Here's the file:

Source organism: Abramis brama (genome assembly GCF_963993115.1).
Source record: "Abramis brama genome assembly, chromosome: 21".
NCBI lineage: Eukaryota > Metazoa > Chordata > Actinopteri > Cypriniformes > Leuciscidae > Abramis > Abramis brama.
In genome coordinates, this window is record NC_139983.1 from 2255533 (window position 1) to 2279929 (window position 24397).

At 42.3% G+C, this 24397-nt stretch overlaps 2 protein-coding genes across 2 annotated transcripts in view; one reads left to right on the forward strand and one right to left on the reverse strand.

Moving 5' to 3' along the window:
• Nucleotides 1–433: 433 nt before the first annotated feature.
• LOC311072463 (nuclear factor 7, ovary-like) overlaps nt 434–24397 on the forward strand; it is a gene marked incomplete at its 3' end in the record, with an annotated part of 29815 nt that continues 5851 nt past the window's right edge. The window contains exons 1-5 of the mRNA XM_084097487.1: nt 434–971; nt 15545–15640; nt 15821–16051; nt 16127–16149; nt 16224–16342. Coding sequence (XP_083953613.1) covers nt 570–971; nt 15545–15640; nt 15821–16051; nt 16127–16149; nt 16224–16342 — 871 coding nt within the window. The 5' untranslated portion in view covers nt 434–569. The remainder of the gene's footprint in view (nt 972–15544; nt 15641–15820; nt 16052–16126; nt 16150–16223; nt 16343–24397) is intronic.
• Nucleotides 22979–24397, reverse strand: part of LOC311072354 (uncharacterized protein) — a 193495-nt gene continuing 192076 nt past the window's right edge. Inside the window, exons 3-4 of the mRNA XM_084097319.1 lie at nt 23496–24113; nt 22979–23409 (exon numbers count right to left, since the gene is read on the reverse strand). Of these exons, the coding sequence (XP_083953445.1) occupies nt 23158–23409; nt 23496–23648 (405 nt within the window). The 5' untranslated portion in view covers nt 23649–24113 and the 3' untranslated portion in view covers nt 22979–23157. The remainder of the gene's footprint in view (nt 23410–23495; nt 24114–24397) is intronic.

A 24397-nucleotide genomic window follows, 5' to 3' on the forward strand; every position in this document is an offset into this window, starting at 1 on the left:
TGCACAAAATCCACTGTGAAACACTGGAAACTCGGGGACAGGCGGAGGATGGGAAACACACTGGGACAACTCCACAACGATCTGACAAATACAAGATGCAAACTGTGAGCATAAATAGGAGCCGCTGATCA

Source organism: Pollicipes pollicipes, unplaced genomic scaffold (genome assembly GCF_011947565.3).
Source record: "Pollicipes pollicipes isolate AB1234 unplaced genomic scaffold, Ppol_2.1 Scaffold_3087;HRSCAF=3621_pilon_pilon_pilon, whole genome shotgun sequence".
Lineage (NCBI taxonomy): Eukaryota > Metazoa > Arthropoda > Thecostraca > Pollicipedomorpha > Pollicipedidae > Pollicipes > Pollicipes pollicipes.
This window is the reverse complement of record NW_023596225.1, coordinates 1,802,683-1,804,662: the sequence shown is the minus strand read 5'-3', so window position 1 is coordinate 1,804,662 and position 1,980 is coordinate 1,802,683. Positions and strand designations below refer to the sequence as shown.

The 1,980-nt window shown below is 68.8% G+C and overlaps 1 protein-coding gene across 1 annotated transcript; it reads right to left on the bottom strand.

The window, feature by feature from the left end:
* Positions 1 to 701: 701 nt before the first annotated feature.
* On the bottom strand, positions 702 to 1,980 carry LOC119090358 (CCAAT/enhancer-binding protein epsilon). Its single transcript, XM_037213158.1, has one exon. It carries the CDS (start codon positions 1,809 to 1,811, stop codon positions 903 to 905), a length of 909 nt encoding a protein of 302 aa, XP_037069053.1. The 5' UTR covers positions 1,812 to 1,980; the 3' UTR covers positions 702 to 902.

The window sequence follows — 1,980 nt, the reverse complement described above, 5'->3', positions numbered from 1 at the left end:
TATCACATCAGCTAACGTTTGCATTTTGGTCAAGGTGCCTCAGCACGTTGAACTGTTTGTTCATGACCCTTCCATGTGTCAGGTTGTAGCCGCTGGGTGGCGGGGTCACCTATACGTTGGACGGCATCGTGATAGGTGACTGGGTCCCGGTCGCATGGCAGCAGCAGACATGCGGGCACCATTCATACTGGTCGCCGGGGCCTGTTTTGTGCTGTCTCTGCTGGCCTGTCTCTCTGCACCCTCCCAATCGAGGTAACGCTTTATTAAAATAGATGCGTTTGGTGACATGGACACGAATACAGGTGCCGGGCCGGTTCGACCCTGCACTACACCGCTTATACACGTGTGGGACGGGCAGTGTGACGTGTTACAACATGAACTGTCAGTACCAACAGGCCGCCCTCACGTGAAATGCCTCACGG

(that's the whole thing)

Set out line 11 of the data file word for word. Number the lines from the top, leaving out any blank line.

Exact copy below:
TGCACAAAATCCACTGTGAAACACTGGAAACTCGGGGACAGGCGGAGGATGGGAAACACACTGGGACAACTCCACAACGATCTGACAAATACAAGATGCAAACTGTGAGCATAAATAGGAGCCGCTGATCA